Steve Geller, Amanda Rundle,
SEVCA's Survey of Local Households with Lower Incomes Reveals Hardships of Poverty
On September 17, the Census Bureau released its annual American Community Survey, which includes state and local data on a host of indicators, including poverty rates, income, wages, unemployment, housing cost burdens, etc. While data for the U.S. as a whole shows a slight improvement in the poverty rate and income levels, in Vermont household incomes have remained stagnant and the poverty rate stands at 12.2%, no significant improvement from the previous year. Click here to find out more.
SEVCA also conducted a recent survey on the needs of lower income residents in its service area, which portrays a troubling picture of the difficulties so many of our neighbors face as they struggle to make ends meet. SEVCA distributed surveys to many of the people who use its services, and also asked various other community organizations to complete the survey and help distribute it to their clients to complete, as part of its Community Assessment. Community Action Agencies like SEVCA conduct such an assessment at least every three years to inform its strategies to address the needs and service gaps in the community. Over 350 lower-income residents responded. While the survey is not necessarily representative of the low-income population as a whole, it does offer some insights into their experiences. Highlights of the results include the following:
- Households with lower incomes struggle just to meet their basic needs. 64% of those surveyed said their household income is not enough to meet their family’s basic needs (i.e. food, shelter, clothing, medical care, etc.). 69% said they have had to borrow money or use their credit cards just to pay for their basic needs.
- Chronic lack of adequate income or even a period of financial stress can lead to a debt trap for many lower-income households. 60% of survey respondents said they can’t afford the monthly payments on their debt, and 68% said they can’t get credit or have bad credit. Only 17% of those surveyed said they are able to save money regularly.
- Few opportunities other than low-wage work are available to this population. Among lower-income workers surveyed, 85% said that most of the jobs they can get don’t pay well, and 85% said they and/or their partner had to work more than 40 hours/week just to pay the bills.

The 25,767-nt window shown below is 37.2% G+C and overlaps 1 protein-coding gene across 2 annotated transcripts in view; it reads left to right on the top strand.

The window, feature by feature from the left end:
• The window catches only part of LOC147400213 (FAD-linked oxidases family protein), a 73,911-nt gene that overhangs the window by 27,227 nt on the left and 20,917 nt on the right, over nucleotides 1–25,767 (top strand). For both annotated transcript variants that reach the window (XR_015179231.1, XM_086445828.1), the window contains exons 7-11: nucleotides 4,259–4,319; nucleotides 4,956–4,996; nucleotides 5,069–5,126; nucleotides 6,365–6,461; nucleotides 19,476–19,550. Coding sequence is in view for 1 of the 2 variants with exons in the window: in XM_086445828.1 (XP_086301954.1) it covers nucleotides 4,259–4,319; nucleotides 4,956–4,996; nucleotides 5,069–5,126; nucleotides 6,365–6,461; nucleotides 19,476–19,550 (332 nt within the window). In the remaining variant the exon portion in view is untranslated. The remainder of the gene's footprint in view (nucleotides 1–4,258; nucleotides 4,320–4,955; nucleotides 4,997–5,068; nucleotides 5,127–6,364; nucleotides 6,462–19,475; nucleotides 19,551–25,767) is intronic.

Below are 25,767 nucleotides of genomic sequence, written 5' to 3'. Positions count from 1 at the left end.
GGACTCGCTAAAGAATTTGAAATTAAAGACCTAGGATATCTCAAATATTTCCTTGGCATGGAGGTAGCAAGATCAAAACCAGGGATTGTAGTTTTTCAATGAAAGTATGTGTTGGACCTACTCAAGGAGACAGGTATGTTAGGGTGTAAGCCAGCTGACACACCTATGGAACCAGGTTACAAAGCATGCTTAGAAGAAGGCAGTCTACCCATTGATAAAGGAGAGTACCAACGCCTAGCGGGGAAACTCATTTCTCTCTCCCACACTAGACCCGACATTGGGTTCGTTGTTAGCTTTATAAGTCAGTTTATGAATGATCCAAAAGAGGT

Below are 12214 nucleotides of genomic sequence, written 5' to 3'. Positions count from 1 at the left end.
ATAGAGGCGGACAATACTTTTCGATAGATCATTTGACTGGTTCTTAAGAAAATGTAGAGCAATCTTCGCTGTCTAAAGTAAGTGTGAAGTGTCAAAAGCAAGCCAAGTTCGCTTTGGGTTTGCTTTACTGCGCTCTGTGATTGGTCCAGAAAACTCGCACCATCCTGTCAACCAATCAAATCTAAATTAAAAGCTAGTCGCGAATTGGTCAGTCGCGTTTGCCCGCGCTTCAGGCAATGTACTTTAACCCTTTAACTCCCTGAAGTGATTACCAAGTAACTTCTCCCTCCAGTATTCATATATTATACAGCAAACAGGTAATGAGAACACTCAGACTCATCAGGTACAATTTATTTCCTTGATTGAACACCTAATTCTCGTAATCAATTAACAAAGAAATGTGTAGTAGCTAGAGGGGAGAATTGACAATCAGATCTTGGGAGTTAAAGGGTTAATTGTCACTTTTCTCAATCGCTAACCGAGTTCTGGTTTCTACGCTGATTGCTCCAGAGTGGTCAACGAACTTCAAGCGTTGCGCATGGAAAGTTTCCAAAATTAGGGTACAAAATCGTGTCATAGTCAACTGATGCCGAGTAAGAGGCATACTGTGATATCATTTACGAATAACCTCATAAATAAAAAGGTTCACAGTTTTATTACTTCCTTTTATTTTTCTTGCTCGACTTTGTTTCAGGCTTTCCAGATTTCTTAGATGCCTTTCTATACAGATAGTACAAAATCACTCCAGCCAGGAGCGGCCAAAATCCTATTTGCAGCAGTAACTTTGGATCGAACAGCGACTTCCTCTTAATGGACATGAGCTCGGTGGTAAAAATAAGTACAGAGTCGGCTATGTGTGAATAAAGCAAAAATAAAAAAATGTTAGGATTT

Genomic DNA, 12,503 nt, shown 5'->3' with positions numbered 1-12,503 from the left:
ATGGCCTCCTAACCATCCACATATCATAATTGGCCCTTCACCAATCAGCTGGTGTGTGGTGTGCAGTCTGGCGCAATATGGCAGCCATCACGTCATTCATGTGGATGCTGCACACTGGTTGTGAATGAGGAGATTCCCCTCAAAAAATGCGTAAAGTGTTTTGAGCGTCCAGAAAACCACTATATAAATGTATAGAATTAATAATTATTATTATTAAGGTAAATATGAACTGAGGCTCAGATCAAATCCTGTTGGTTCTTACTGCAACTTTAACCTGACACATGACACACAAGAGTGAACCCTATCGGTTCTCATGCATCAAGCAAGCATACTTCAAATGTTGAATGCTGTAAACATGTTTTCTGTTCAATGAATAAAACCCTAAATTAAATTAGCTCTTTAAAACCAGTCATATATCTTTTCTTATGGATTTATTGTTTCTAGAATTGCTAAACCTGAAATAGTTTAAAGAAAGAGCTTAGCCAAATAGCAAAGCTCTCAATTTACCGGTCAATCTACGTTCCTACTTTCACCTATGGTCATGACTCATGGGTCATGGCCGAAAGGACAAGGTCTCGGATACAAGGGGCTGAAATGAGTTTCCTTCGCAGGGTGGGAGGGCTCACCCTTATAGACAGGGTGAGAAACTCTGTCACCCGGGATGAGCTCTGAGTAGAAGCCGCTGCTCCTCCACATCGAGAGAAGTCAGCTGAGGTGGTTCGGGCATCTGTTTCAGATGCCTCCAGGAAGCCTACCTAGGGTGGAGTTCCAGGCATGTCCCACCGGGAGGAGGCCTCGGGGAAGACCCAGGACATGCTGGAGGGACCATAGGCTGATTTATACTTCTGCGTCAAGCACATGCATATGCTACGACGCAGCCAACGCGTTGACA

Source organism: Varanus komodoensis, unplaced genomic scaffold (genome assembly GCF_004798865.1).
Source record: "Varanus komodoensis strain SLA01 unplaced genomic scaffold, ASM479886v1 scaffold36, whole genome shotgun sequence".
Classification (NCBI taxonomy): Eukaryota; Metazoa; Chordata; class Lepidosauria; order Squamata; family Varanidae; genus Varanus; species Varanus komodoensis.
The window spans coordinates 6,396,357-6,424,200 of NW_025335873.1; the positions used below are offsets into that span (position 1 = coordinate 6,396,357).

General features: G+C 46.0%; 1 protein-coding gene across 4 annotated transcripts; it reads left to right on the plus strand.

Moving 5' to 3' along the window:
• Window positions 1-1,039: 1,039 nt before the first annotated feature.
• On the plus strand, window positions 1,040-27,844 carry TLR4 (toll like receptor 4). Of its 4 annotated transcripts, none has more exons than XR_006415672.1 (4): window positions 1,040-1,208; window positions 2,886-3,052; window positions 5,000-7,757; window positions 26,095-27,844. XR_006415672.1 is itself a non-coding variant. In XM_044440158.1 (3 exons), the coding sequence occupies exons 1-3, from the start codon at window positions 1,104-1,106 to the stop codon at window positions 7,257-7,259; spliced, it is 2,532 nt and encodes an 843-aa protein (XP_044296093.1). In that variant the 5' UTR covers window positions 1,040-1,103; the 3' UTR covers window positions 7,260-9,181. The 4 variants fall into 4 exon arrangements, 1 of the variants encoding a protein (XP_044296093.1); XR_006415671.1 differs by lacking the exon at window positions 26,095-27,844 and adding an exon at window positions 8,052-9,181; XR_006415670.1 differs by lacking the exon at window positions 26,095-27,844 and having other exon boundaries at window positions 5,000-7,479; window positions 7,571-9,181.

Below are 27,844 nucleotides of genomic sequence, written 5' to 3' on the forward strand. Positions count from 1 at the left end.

- More education and/or training is needed to help households move out of poverty. 66% of respondents said they need more education or training to get a better job, and 79% of this group said they are not able to afford the education or training program they need. 50% said they would like to start a business but need more support and training.
- Lack of transportation and lack of affordable child care are common employment barriers. 43% of respondents said they had trouble getting or keeping a job due to problems with transportation, and 34% had trouble getting or keeping a job because they could not find affordable child care. In general, 71% of respondents said that public transportation does not go where they need to go at the times they need it, and 69% of those with a car said they had a hard time maintaining it.
- Many people in lower-income households are no longer able to work. A large proportion of those we surveyed were disabled and unable to work (28%) and/or retired (20%) and on fixed incomes.
- Housing costs represent one of the most persistent barriers to sustainability for low-income households. 86% of respondents agreed that it is hard to find affordable, safe housing in their area, and 68% said that they have a hard time paying their rent and/or mortgage. 40% said they are behind in their rent or mortgage payments, and are therefore at risk of homelessness. Housing subsidies are scarce: only 12% of those surveyed had rental assistance or lived in affordable housing.
- Housing quality is also a concern, with 80% of lower-income homeowners surveyed saying that their home needs major repairs but they can’t afford them. 68% of all respondents said that their home or apartment was cold in the winter and/or not insulated well.